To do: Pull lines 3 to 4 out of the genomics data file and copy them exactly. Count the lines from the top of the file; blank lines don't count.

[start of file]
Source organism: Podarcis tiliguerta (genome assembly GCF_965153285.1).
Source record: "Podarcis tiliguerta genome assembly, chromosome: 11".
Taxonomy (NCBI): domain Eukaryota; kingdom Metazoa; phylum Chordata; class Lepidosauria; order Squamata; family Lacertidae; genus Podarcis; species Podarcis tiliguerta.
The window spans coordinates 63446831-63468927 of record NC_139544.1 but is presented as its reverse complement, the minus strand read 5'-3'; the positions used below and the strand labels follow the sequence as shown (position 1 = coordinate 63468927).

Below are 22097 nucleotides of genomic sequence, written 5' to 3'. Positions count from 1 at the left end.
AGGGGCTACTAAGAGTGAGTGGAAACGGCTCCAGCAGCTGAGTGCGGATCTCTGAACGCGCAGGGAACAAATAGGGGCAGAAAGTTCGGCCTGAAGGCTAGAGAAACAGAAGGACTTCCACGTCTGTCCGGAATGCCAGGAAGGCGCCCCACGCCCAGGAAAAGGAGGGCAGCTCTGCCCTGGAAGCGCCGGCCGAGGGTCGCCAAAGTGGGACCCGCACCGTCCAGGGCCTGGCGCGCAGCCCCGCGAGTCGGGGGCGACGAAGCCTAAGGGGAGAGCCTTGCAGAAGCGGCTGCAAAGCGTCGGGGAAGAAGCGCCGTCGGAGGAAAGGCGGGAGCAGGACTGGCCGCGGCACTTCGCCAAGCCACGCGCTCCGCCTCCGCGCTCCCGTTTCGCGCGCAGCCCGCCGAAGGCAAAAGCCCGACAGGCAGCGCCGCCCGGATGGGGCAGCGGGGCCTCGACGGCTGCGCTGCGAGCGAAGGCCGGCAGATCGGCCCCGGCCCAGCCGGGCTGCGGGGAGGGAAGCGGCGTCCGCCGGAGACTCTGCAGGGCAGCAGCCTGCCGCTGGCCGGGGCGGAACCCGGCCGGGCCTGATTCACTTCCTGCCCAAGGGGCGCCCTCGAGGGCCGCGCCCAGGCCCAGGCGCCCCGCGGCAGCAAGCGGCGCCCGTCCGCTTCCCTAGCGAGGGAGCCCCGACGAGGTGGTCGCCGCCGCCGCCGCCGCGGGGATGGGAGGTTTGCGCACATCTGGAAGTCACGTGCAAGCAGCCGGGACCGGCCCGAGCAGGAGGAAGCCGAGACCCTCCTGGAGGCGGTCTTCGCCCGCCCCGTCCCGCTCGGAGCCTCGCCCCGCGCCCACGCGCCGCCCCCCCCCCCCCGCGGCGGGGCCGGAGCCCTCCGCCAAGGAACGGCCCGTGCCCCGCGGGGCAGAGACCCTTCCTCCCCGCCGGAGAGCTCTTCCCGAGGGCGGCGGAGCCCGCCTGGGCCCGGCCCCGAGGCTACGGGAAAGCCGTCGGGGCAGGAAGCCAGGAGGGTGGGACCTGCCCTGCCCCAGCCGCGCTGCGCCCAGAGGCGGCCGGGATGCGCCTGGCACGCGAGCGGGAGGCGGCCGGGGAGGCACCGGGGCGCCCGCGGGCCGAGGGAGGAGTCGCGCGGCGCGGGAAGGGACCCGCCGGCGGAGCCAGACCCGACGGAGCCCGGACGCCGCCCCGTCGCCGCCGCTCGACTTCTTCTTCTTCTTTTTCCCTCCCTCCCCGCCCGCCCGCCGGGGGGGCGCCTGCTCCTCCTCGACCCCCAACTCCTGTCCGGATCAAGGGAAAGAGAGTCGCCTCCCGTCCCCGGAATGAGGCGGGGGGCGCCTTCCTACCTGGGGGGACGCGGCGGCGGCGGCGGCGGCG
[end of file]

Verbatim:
Taxonomy (NCBI): domain Eukaryota; kingdom Metazoa; phylum Chordata; class Lepidosauria; order Squamata; family Lacertidae; genus Podarcis; species Podarcis tiliguerta.
The window spans coordinates 63446831-63468927 of record NC_139544.1 but is presented as its reverse complement, the minus strand read 5'-3'; the positions used below and the strand labels follow the sequence as shown (position 1 = coordinate 63468927).